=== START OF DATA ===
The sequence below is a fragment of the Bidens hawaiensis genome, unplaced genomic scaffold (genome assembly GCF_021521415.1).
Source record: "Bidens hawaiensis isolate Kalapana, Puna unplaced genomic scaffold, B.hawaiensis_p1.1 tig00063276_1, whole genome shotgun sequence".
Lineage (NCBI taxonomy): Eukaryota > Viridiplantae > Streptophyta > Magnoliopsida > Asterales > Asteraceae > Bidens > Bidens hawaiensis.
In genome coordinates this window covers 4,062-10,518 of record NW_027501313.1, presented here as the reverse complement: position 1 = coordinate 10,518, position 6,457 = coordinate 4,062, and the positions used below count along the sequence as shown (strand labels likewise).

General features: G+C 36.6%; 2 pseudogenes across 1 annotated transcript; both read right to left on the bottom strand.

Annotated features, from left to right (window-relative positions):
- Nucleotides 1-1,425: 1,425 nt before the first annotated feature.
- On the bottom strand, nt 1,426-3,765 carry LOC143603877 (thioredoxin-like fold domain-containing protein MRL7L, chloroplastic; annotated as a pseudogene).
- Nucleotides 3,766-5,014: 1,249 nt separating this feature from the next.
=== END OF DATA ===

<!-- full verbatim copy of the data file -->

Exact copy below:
The sequence below is a fragment of the Bidens hawaiensis genome, unplaced genomic scaffold (genome assembly GCF_021521415.1).
Source record: "Bidens hawaiensis isolate Kalapana, Puna unplaced genomic scaffold, B.hawaiensis_p1.1 tig00063276_1, whole genome shotgun sequence".
Lineage (NCBI taxonomy): Eukaryota > Viridiplantae > Streptophyta > Magnoliopsida > Asterales > Asteraceae > Bidens > Bidens hawaiensis.
In genome coordinates this window covers 4,062-10,518 of record NW_027501313.1, presented here as the reverse complement: position 1 = coordinate 10,518, position 6,457 = coordinate 4,062, and the positions used below count along the sequence as shown (strand labels likewise).

General features: G+C 36.6%; 2 pseudogenes across 1 annotated transcript; both read right to left on the bottom strand.

Annotated features, from left to right (window-relative positions):
- Nucleotides 1-1,425: 1,425 nt before the first annotated feature.
- On the bottom strand, nt 1,426-3,765 carry LOC143603877 (thioredoxin-like fold domain-containing protein MRL7L, chloroplastic; annotated as a pseudogene).
- Nucleotides 3,766-5,014: 1,249 nt separating this feature from the next.